Editors' note: This review also takes into account a new rating category, Value, in which this Blu-ray player receives a 7.
The BP620 is LG's "flagship" Blu-ray player for 2012, but you couldn't tell by its $130 street price or ordinary feature set. It includes all the important features that manufacturers are charging for this year, such as 3D compatibility, built-in Wi-Fi, and a suite of streaming-media services. The big catch, especially if you were familiar with LG's platform last year, is that Amazon Instant will not be included on 2012 players, which could be a deal breaker for cord cutters. However, LG continues to have one of the best-designed streaming-content portals, with a dead-simple user interface.
While the LG BP620 is an all-around solid Blu-ray player, it's not the best value in LG's lineup (that would be the BP320), nor is it the best 3D Blu-ray player in this price range (the Panasonic DMP-BDT220.) Still, the BP620's straightforward user interface makes it a top 3D Blu-ray player pick, especially if you don't need Amazon Instant streaming.
Design: Boring, but it works well
There's little variation in the design of Blu-ray players, but the BD620 avoids some of the mistakes other players make. There's no annoying flip-down front panel running the length of the player (looking at you, Panasonic DMP-BDT220) and the front-panel buttons are physical buttons, rather than the finicky touch-sensitive variety. It's a basic but well-executed design and my only quibble would be that the silver "Blu-ray 3D" logo looks a little tacky.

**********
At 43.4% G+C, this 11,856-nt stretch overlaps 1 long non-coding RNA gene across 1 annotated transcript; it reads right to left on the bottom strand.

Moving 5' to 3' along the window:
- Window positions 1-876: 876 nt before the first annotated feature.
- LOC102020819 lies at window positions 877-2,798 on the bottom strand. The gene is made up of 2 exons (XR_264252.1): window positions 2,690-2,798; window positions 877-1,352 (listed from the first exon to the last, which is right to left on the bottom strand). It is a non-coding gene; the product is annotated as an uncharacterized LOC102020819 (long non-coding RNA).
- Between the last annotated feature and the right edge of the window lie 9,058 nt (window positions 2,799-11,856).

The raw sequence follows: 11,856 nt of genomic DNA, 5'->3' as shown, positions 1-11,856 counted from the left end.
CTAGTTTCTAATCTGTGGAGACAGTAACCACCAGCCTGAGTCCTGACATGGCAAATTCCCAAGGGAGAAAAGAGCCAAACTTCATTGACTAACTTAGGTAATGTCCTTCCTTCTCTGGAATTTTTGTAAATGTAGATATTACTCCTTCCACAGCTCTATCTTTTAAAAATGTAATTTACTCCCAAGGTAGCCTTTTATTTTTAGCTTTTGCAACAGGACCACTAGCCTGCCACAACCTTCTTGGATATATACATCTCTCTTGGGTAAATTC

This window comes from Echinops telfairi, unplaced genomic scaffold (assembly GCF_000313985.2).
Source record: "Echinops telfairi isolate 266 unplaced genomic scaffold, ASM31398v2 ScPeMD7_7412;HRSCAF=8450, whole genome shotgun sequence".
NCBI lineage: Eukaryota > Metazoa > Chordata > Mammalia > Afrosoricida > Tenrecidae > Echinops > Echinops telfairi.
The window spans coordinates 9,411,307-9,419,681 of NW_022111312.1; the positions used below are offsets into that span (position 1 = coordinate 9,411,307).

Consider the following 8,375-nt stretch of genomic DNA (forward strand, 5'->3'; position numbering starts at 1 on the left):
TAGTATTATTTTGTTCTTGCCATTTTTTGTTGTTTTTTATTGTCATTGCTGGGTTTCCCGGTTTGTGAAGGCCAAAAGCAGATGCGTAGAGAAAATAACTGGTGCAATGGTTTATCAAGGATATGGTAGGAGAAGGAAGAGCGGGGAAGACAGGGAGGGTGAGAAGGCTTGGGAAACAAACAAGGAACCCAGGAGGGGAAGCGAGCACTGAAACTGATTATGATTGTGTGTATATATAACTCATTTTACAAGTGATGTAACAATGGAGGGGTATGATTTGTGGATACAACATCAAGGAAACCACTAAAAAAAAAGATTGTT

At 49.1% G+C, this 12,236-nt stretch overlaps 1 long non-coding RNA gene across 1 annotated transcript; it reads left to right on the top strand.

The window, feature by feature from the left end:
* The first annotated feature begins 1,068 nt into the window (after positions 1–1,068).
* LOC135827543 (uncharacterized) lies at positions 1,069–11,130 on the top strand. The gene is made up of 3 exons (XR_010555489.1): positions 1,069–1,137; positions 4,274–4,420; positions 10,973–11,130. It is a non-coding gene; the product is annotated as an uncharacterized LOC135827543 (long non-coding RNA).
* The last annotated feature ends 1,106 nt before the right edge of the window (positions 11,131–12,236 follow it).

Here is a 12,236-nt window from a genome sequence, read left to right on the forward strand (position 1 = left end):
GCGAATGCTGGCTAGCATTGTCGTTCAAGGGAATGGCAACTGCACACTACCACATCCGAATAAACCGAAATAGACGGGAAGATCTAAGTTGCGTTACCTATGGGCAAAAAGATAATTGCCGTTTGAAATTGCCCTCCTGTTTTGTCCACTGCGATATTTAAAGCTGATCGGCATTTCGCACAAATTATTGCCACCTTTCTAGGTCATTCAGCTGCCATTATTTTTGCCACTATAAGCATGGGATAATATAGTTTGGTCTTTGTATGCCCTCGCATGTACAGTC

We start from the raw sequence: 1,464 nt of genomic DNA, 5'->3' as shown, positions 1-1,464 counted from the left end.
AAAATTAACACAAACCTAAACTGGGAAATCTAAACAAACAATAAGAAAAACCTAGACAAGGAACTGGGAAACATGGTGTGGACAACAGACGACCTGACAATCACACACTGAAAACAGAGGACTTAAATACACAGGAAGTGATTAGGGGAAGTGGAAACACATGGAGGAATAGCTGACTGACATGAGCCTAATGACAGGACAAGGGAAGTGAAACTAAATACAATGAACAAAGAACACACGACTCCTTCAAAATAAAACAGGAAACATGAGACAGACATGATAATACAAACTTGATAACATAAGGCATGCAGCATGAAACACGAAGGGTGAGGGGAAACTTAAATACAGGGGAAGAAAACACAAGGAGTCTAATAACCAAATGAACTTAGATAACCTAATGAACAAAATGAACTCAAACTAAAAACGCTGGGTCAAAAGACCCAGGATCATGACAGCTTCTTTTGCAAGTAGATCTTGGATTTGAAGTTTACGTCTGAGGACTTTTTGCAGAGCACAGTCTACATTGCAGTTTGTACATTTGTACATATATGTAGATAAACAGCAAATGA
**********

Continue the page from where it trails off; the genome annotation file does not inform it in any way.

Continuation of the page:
The included remote is the same one LG has been using for years and it's a pretty good clicker. There's ample separation between the various sections of the remote and the white coloring of the playback buttons (play, stop, and so on) makes them stand out in a dim home theater. The major flaw is the remote is missing a button that lets you jump right to Smart TV (or even better, a Netflix button), which is available on many competitors.
User interface: The apps you want aren't in LG Apps
The home screen has a simple layout, but it's more confusing than it needs to be.
That's because it has a Premium icon, which has the apps you want like Netflix and Pandora, and an LG Apps icon, which has a bunch of apps you don't care about. That's the opposite of what you'd expect, and even a seasoned CNET colleague of mine had to ask, "How do I get to Netflix?" when picking up the remote for the first time.
The Premium section is where you'll find streaming services like Netflix, Hulu Plus, and Pandora, and they're laid out in a straightforward grid of icons. The layout is actually the best I've seen so far, without any unnecessary layers or screens getting between you and your content. Unfortunately you can't customize the order that the apps are laid out in, but there aren't enough apps to make this a problem. For simple navigation, LG's Smart TV interface is a winner.